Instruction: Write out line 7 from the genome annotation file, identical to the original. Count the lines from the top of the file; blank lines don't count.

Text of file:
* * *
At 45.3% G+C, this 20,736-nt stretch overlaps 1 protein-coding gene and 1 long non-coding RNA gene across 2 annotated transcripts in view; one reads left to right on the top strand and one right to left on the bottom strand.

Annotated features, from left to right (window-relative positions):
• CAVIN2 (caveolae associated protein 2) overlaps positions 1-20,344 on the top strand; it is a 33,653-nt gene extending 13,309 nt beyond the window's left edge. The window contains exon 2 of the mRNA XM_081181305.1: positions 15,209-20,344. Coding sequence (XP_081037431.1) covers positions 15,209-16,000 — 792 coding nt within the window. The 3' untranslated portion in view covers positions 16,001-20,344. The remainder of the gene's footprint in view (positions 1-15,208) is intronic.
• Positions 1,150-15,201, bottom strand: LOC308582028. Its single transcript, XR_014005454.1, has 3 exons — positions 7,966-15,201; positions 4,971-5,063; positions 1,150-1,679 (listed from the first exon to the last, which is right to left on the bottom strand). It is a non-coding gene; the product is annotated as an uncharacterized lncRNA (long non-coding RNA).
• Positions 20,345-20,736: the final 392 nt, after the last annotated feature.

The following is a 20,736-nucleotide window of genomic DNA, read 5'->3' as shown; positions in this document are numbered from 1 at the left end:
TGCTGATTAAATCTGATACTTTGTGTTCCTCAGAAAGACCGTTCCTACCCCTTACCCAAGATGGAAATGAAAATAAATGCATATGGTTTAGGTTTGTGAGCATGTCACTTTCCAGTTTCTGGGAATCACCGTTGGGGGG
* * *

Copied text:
TGCTGATTAAATCTGATACTTTGTGTTCCTCAGAAAGACCGTTCCTACCCCTTACCCAAGATGGAAATGAAAATAAATGCATATGGTTTAGGTTTGTGAGCATGTCACTTTCCAGTTTCTGGGAATCACCGTTGGGGGG